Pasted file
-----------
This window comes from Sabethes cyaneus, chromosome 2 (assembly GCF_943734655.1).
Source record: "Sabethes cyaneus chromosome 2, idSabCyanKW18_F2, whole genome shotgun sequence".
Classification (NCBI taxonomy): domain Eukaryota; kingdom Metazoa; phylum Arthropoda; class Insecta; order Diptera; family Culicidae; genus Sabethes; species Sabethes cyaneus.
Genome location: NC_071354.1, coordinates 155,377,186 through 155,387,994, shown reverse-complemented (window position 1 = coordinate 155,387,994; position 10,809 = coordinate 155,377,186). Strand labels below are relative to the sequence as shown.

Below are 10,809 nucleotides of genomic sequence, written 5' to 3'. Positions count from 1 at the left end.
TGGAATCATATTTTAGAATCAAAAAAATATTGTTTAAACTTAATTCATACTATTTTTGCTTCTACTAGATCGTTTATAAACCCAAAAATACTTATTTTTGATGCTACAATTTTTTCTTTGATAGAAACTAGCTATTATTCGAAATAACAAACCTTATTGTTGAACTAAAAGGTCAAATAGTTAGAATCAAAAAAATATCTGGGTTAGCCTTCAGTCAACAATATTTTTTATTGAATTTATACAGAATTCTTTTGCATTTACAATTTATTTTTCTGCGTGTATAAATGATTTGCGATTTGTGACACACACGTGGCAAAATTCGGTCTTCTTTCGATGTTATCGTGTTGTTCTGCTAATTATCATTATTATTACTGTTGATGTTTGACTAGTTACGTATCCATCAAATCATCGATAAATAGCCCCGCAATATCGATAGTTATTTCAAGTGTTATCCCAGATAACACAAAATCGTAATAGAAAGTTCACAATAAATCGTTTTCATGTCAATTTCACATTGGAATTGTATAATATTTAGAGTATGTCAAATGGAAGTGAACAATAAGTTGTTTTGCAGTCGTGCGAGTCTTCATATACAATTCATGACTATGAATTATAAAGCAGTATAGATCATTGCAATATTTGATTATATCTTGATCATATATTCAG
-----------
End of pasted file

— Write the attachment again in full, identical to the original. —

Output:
This window comes from Sabethes cyaneus, chromosome 2 (assembly GCF_943734655.1).
Source record: "Sabethes cyaneus chromosome 2, idSabCyanKW18_F2, whole genome shotgun sequence".
Classification (NCBI taxonomy): domain Eukaryota; kingdom Metazoa; phylum Arthropoda; class Insecta; order Diptera; family Culicidae; genus Sabethes; species Sabethes cyaneus.
Genome location: NC_071354.1, coordinates 155,377,186 through 155,387,994, shown reverse-complemented (window position 1 = coordinate 155,387,994; position 10,809 = coordinate 155,377,186). Strand labels below are relative to the sequence as shown.

Below are 10,809 nucleotides of genomic sequence, written 5' to 3'. Positions count from 1 at the left end.
TGGAATCATATTTTAGAATCAAAAAAATATTGTTTAAACTTAATTCATACTATTTTTGCTTCTACTAGATCGTTTATAAACCCAAAAATACTTATTTTTGATGCTACAATTTTTTCTTTGATAGAAACTAGCTATTATTCGAAATAACAAACCTTATTGTTGAACTAAAAGGTCAAATAGTTAGAATCAAAAAAATATCTGGGTTAGCCTTCAGTCAACAATATTTTTTATTGAATTTATACAGAATTCTTTTGCATTTACAATTTATTTTTCTGCGTGTATAAATGATTTGCGATTTGTGACACACACGTGGCAAAATTCGGTCTTCTTTCGATGTTATCGTGTTGTTCTGCTAATTATCATTATTATTACTGTTGATGTTTGACTAGTTACGTATCCATCAAATCATCGATAAATAGCCCCGCAATATCGATAGTTATTTCAAGTGTTATCCCAGATAACACAAAATCGTAATAGAAAGTTCACAATAAATCGTTTTCATGTCAATTTCACATTGGAATTGTATAATATTTAGAGTATGTCAAATGGAAGTGAACAATAAGTTGTTTTGCAGTCGTGCGAGTCTTCATATACAATTCATGACTATGAATTATAAAGCAGTATAGATCATTGCAATATTTGATTATATCTTGATCATATATTCAG